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Follow up on workshop discussions (about student names and translation for parents)
Resources mentioned in the session
What does the “inter-nation(al)” in “Seisen International School” mean? In particular, what does it mean today when international schools have increasing numbers of local and foreign students who do not come from English-speaking families?
This session is designed to help participants think about what it means to be “international” from the perspective of I-DEA (inclusivity via diversity, equity and anti-racism).
It will use an updated version of the concept of “third culture kids” to help participants understand the international school experience from the perspective of students of different racial, cultural and linguistic backgrounds. The session will also consider the perspectives of both the “movers” and the “stayers.”
Understanding the student perspective will help uncover the unconscious biases that can affect the way we engage with students, implement our language policies on campus, or design our curriculum. Ultimately, the aim is to help enhance our ability to create a more intentionally inclusive environment on our campuses.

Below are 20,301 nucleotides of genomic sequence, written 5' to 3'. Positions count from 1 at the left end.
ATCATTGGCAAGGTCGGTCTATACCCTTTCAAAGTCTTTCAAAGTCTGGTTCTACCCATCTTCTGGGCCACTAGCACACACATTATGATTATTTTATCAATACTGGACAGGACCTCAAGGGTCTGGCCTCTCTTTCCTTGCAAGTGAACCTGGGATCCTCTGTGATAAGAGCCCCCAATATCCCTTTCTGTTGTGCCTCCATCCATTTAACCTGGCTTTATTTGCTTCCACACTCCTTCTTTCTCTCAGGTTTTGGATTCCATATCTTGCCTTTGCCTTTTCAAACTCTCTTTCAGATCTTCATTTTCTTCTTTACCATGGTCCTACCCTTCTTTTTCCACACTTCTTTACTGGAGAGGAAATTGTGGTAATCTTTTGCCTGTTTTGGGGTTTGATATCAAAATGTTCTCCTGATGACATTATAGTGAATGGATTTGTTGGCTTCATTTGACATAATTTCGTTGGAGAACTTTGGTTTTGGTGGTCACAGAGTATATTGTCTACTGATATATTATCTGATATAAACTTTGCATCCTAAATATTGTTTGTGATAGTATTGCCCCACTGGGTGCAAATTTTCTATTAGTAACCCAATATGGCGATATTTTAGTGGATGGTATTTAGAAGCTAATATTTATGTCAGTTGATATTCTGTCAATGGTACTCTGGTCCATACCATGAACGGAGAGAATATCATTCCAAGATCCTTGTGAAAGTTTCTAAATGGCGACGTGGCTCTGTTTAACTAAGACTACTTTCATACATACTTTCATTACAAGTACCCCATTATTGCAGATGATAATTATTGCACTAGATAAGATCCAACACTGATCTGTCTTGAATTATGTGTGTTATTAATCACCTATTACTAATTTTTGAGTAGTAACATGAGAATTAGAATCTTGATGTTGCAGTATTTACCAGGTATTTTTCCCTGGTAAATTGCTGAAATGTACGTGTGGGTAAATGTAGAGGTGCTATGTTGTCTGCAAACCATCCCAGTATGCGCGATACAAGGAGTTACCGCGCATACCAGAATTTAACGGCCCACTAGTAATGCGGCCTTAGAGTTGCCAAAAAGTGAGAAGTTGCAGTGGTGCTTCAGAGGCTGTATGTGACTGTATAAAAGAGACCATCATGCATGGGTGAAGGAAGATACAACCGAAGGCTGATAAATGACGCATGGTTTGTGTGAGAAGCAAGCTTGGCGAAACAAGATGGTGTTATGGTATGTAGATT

To understand the impact of the international school culture on student identity, culture and language
To understand how (unconscious) cultural biases influence the way we engage with students
To learn new ways to interpret and engage with the international school culture and to help students feel seen
The slide deck from the session is available in PDF format below.
Student names: There was some discussion about whether or not we should pronounce student names in their original language or with an English inflection. However, the main point is not about the adults deciding which pronunciation is better. Instead, it is about showing interest in the child and giving them a chance to choose how they want to be called rather than imposing our choices of names on them.